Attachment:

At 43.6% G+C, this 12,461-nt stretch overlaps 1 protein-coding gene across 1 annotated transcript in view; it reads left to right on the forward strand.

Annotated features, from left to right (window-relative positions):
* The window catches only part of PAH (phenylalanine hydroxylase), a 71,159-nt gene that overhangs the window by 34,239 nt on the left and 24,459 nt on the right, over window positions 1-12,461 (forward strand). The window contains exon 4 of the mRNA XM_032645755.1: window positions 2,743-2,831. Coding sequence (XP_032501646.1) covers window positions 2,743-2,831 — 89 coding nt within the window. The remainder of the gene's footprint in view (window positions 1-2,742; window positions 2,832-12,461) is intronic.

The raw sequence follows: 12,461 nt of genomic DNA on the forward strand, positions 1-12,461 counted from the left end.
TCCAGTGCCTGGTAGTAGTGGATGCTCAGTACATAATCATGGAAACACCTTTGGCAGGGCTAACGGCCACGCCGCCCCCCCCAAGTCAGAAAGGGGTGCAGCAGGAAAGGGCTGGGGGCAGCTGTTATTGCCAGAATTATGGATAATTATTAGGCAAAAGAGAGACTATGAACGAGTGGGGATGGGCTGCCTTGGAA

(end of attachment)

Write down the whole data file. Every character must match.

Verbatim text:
At 43.6% G+C, this 12,461-nt stretch overlaps 1 protein-coding gene across 1 annotated transcript in view; it reads left to right on the forward strand.

Annotated features, from left to right (window-relative positions):
* The window catches only part of PAH (phenylalanine hydroxylase), a 71,159-nt gene that overhangs the window by 34,239 nt on the left and 24,459 nt on the right, over window positions 1-12,461 (forward strand). The window contains exon 4 of the mRNA XM_032645755.1: window positions 2,743-2,831. Coding sequence (XP_032501646.1) covers window positions 2,743-2,831 — 89 coding nt within the window. The remainder of the gene's footprint in view (window positions 1-2,742; window positions 2,832-12,461) is intronic.

The raw sequence follows: 12,461 nt of genomic DNA on the forward strand, positions 1-12,461 counted from the left end.
TCCAGTGCCTGGTAGTAGTGGATGCTCAGTACATAATCATGGAAACACCTTTGGCAGGGCTAACGGCCACGCCGCCCCCCCCAAGTCAGAAAGGGGTGCAGCAGGAAAGGGCTGGGGGCAGCTGTTATTGCCAGAATTATGGATAATTATTAGGCAAAAGAGAGACTATGAACGAGTGGGGATGGGCTGCCTTGGAA